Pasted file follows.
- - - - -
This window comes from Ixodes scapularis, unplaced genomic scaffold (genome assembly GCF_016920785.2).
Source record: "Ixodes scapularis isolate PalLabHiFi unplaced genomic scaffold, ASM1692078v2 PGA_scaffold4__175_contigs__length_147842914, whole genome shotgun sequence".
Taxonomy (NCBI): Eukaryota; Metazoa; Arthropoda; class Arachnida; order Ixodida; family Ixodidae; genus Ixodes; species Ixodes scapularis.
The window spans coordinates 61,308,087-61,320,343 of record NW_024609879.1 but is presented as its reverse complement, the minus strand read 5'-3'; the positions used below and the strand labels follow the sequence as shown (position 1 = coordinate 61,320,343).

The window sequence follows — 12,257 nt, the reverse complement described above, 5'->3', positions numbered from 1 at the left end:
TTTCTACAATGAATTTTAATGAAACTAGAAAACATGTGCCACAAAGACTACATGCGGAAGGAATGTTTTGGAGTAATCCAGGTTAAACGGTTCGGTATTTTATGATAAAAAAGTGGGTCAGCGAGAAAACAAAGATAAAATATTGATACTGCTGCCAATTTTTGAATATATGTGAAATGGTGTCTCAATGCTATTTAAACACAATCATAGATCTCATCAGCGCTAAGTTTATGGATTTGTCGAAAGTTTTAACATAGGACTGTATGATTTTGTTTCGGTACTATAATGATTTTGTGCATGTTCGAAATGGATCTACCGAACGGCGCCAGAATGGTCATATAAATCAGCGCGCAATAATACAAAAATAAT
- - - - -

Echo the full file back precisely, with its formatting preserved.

This window comes from Ixodes scapularis, unplaced genomic scaffold (genome assembly GCF_016920785.2).
Source record: "Ixodes scapularis isolate PalLabHiFi unplaced genomic scaffold, ASM1692078v2 PGA_scaffold4__175_contigs__length_147842914, whole genome shotgun sequence".
Taxonomy (NCBI): Eukaryota; Metazoa; Arthropoda; class Arachnida; order Ixodida; family Ixodidae; genus Ixodes; species Ixodes scapularis.
The window spans coordinates 61,308,087-61,320,343 of record NW_024609879.1 but is presented as its reverse complement, the minus strand read 5'-3'; the positions used below and the strand labels follow the sequence as shown (position 1 = coordinate 61,320,343).

The window sequence follows — 12,257 nt, the reverse complement described above, 5'->3', positions numbered from 1 at the left end:
TTTCTACAATGAATTTTAATGAAACTAGAAAACATGTGCCACAAAGACTACATGCGGAAGGAATGTTTTGGAGTAATCCAGGTTAAACGGTTCGGTATTTTATGATAAAAAAGTGGGTCAGCGAGAAAACAAAGATAAAATATTGATACTGCTGCCAATTTTTGAATATATGTGAAATGGTGTCTCAATGCTATTTAAACACAATCATAGATCTCATCAGCGCTAAGTTTATGGATTTGTCGAAAGTTTTAACATAGGACTGTATGATTTTGTTTCGGTACTATAATGATTTTGTGCATGTTCGAAATGGATCTACCGAACGGCGCCAGAATGGTCATATAAATCAGCGCGCAATAATACAAAAATAAT